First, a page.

John Bullis: Yes, you may pay no tax on capital gains
June 16, 2014
A few clients have been pleasantly surprised to find their long term capital gains were not taxed at all.
That happens when the total taxable income — after deductions and exemptions — is low enough to not be taxed at more than 15 percent.
The American Taxpayer Relief Act is the source of this special tax benefit. And it also works for dividends that are “qualified” (paid by an operating company out of profits-subject to some special definitions).
ATRA permanently extended the 0 percent tax rate on long term capital gains for folks with taxable income that is low enough. Single taxpayers in 2014 with taxable income of less than $36,900 and joint return taxpayers with taxable income of less than $73,800 qualify for this benefit.
So, if a couple that files a joint return expects to have taxable income (not gross income) of about $50,000 in 2014, they could realize long term capital gains of about $23,800 and there would be no tax on the capital gains (or qualified dividends).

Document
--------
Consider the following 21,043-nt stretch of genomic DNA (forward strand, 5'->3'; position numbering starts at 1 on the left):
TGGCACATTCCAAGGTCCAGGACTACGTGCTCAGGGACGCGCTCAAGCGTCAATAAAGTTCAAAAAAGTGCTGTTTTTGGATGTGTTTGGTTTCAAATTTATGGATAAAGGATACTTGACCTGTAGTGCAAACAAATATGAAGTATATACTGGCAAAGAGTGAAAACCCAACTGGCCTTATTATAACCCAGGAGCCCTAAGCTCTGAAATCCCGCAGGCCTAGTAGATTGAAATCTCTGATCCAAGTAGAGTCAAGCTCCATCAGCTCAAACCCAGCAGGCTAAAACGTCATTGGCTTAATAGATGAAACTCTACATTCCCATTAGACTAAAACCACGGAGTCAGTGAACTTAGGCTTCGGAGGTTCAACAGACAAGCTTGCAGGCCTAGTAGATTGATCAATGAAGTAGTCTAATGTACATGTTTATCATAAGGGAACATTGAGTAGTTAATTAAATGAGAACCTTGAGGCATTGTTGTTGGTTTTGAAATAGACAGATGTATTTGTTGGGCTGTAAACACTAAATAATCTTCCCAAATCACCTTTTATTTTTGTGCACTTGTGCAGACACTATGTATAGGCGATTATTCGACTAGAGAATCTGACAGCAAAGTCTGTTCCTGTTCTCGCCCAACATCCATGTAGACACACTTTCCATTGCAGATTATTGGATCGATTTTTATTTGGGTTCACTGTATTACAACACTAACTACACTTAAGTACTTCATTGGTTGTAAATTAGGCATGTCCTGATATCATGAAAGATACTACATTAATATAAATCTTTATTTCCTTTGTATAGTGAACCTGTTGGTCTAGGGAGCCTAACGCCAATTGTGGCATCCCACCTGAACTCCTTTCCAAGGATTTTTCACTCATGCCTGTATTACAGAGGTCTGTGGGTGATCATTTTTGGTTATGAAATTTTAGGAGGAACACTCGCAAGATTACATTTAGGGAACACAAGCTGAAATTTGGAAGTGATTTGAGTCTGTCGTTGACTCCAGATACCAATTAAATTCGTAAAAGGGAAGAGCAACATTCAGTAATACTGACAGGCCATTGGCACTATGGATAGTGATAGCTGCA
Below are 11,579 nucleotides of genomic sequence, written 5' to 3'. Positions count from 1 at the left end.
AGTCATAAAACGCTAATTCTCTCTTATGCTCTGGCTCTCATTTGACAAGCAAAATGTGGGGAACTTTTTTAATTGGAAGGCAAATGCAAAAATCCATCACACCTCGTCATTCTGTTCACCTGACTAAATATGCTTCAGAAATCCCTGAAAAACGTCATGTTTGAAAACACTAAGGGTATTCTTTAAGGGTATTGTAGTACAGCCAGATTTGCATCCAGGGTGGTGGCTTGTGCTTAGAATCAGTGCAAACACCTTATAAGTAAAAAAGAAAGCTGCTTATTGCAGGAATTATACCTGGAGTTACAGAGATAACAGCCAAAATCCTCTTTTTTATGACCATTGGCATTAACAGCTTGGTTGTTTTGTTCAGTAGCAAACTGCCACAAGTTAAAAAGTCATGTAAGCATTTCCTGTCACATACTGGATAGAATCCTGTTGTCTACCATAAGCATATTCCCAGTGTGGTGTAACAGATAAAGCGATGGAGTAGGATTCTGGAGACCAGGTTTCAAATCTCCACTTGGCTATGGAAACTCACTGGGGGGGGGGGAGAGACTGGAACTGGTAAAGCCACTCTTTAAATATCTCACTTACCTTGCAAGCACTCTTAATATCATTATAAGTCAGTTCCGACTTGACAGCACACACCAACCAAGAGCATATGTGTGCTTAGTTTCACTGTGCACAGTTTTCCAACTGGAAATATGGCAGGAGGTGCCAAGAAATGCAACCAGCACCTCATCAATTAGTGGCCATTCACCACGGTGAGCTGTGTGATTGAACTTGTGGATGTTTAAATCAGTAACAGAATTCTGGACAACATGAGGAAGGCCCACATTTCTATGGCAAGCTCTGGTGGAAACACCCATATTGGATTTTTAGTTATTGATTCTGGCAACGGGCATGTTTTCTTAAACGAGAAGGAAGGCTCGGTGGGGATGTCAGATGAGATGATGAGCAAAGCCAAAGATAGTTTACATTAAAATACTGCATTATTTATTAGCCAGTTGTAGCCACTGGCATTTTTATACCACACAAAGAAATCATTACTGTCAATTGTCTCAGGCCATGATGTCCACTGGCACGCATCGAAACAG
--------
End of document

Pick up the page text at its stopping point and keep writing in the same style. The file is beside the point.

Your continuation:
It does not get much better than zero tax rate. If you might qualify, take a look at what you have you might sell at a profit.
Suppose you have a stock or other capital asset that has gone down in value and you would recognize a capital loss if it was sold, take a look at that also. Capital losses are deductible against both short term and long term capital gains.
I personally favor the “buy and hold” way of owning stocks. The values will always go both up and down, but in the long run most big company stocks will go up. Stocks hedge against the hurt of inflation. But you could consider looking at the possible zero tax rate on long term capital gains if your taxable income is low enough.
If you sell a stock at a loss and buy the identical stock within 30 days of the sale, the “wash loss” rule prevents you from deducting that loss. However, that is only for losses. If you sell at a profit (which is taxed at zero) you can buy back the identical stock without any penalty. That would increase your tax basis in the stock and reduce your future gain when you sell that stock in the years to come.
Take a look at the tax computation details of your 2013 return. You may have been getting this benefit and just did not realize how the computation works.
Did you hear? “You are never as old as you are going to get.”
John Bullis is a certified public accountant, personal financial specialist and certified senior adviser who has served Carson City for 45 years. He is founder emeritus of Bullis and Company CPAs.